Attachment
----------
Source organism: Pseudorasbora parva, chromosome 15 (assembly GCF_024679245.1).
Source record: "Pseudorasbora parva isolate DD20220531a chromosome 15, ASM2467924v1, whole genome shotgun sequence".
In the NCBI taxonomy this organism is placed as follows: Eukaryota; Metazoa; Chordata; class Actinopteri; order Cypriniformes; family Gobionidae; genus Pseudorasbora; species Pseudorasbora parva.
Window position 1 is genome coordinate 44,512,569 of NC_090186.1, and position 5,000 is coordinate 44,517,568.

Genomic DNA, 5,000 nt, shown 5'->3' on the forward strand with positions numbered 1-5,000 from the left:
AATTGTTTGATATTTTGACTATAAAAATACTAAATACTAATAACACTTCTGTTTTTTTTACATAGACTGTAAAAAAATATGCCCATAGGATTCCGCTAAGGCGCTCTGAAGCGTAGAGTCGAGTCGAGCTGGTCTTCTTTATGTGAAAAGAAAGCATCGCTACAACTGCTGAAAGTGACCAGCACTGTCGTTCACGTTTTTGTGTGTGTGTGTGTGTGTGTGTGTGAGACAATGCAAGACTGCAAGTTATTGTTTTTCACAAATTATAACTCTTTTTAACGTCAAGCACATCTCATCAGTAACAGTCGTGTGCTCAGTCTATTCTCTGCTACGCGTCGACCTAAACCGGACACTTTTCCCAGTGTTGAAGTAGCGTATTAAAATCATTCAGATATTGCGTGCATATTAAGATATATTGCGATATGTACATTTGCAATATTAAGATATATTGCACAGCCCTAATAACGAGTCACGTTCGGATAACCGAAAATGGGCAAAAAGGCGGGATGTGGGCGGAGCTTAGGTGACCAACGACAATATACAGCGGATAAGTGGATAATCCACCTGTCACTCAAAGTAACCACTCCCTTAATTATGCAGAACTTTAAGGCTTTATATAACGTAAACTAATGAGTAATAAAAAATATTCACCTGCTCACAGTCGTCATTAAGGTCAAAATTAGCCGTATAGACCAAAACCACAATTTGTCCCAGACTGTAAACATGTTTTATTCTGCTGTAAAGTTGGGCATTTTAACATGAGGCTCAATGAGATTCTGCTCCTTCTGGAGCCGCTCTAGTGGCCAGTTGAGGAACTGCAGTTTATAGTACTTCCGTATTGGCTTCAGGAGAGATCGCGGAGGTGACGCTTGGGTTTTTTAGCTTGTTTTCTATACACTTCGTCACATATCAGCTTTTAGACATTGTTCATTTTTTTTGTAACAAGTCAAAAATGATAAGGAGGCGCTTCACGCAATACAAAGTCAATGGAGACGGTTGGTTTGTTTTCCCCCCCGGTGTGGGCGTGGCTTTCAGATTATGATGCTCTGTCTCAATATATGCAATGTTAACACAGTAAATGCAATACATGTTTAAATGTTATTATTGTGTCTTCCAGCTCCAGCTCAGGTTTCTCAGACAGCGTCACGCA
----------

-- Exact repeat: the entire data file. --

Source organism: Pseudorasbora parva, chromosome 15 (assembly GCF_024679245.1).
Source record: "Pseudorasbora parva isolate DD20220531a chromosome 15, ASM2467924v1, whole genome shotgun sequence".
In the NCBI taxonomy this organism is placed as follows: Eukaryota; Metazoa; Chordata; class Actinopteri; order Cypriniformes; family Gobionidae; genus Pseudorasbora; species Pseudorasbora parva.
Window position 1 is genome coordinate 44,512,569 of NC_090186.1, and position 5,000 is coordinate 44,517,568.

Genomic DNA, 5,000 nt, shown 5'->3' on the forward strand with positions numbered 1-5,000 from the left:
AATTGTTTGATATTTTGACTATAAAAATACTAAATACTAATAACACTTCTGTTTTTTTTACATAGACTGTAAAAAAATATGCCCATAGGATTCCGCTAAGGCGCTCTGAAGCGTAGAGTCGAGTCGAGCTGGTCTTCTTTATGTGAAAAGAAAGCATCGCTACAACTGCTGAAAGTGACCAGCACTGTCGTTCACGTTTTTGTGTGTGTGTGTGTGTGTGTGTGTGAGACAATGCAAGACTGCAAGTTATTGTTTTTCACAAATTATAACTCTTTTTAACGTCAAGCACATCTCATCAGTAACAGTCGTGTGCTCAGTCTATTCTCTGCTACGCGTCGACCTAAACCGGACACTTTTCCCAGTGTTGAAGTAGCGTATTAAAATCATTCAGATATTGCGTGCATATTAAGATATATTGCGATATGTACATTTGCAATATTAAGATATATTGCACAGCCCTAATAACGAGTCACGTTCGGATAACCGAAAATGGGCAAAAAGGCGGGATGTGGGCGGAGCTTAGGTGACCAACGACAATATACAGCGGATAAGTGGATAATCCACCTGTCACTCAAAGTAACCACTCCCTTAATTATGCAGAACTTTAAGGCTTTATATAACGTAAACTAATGAGTAATAAAAAATATTCACCTGCTCACAGTCGTCATTAAGGTCAAAATTAGCCGTATAGACCAAAACCACAATTTGTCCCAGACTGTAAACATGTTTTATTCTGCTGTAAAGTTGGGCATTTTAACATGAGGCTCAATGAGATTCTGCTCCTTCTGGAGCCGCTCTAGTGGCCAGTTGAGGAACTGCAGTTTATAGTACTTCCGTATTGGCTTCAGGAGAGATCGCGGAGGTGACGCTTGGGTTTTTTAGCTTGTTTTCTATACACTTCGTCACATATCAGCTTTTAGACATTGTTCATTTTTTTTGTAACAAGTCAAAAATGATAAGGAGGCGCTTCACGCAATACAAAGTCAATGGAGACGGTTGGTTTGTTTTCCCCCCCGGTGTGGGCGTGGCTTTCAGATTATGATGCTCTGTCTCAATATATGCAATGTTAACACAGTAAATGCAATACATGTTTAAATGTTATTATTGTGTCTTCCAGCTCCAGCTCAGGTTTCTCAGACAGCGTCACGCA